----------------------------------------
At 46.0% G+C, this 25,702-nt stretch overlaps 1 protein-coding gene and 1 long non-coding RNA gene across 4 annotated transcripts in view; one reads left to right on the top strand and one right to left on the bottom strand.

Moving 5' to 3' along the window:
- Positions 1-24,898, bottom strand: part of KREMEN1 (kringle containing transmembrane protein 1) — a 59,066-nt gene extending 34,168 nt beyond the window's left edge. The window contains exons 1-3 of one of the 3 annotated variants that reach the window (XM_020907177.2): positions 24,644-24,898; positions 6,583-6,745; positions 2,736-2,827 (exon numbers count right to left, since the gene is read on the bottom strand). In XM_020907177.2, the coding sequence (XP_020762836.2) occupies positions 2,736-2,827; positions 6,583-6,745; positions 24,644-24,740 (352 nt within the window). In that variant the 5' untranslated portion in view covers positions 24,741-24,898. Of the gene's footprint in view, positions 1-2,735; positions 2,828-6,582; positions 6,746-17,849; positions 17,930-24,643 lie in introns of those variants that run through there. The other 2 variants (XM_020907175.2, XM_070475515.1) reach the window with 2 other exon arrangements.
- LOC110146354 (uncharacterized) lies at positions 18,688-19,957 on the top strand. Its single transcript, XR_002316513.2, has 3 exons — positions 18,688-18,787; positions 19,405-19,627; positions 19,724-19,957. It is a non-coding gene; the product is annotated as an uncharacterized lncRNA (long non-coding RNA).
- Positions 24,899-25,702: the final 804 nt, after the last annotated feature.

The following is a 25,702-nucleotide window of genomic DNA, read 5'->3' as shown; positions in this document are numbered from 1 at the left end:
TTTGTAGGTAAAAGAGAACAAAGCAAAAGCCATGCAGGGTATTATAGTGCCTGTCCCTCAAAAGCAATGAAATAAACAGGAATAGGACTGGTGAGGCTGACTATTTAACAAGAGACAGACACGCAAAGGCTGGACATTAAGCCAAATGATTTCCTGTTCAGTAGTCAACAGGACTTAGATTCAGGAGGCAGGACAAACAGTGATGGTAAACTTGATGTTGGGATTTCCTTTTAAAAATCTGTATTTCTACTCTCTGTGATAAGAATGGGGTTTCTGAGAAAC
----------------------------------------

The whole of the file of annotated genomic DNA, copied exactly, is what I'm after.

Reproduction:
At 46.0% G+C, this 25,702-nt stretch overlaps 1 protein-coding gene and 1 long non-coding RNA gene across 4 annotated transcripts in view; one reads left to right on the top strand and one right to left on the bottom strand.

Moving 5' to 3' along the window:
- Positions 1-24,898, bottom strand: part of KREMEN1 (kringle containing transmembrane protein 1) — a 59,066-nt gene extending 34,168 nt beyond the window's left edge. The window contains exons 1-3 of one of the 3 annotated variants that reach the window (XM_020907177.2): positions 24,644-24,898; positions 6,583-6,745; positions 2,736-2,827 (exon numbers count right to left, since the gene is read on the bottom strand). In XM_020907177.2, the coding sequence (XP_020762836.2) occupies positions 2,736-2,827; positions 6,583-6,745; positions 24,644-24,740 (352 nt within the window). In that variant the 5' untranslated portion in view covers positions 24,741-24,898. Of the gene's footprint in view, positions 1-2,735; positions 2,828-6,582; positions 6,746-17,849; positions 17,930-24,643 lie in introns of those variants that run through there. The other 2 variants (XM_020907175.2, XM_070475515.1) reach the window with 2 other exon arrangements.
- LOC110146354 (uncharacterized) lies at positions 18,688-19,957 on the top strand. Its single transcript, XR_002316513.2, has 3 exons — positions 18,688-18,787; positions 19,405-19,627; positions 19,724-19,957. It is a non-coding gene; the product is annotated as an uncharacterized lncRNA (long non-coding RNA).
- Positions 24,899-25,702: the final 804 nt, after the last annotated feature.

The following is a 25,702-nucleotide window of genomic DNA, read 5'->3' as shown; positions in this document are numbered from 1 at the left end:
TTTGTAGGTAAAAGAGAACAAAGCAAAAGCCATGCAGGGTATTATAGTGCCTGTCCCTCAAAAGCAATGAAATAAACAGGAATAGGACTGGTGAGGCTGACTATTTAACAAGAGACAGACACGCAAAGGCTGGACATTAAGCCAAATGATTTCCTGTTCAGTAGTCAACAGGACTTAGATTCAGGAGGCAGGACAAACAGTGATGGTAAACTTGATGTTGGGATTTCCTTTTAAAAATCTGTATTTCTACTCTCTGTGATAAGAATGGGGTTTCTGAGAAAC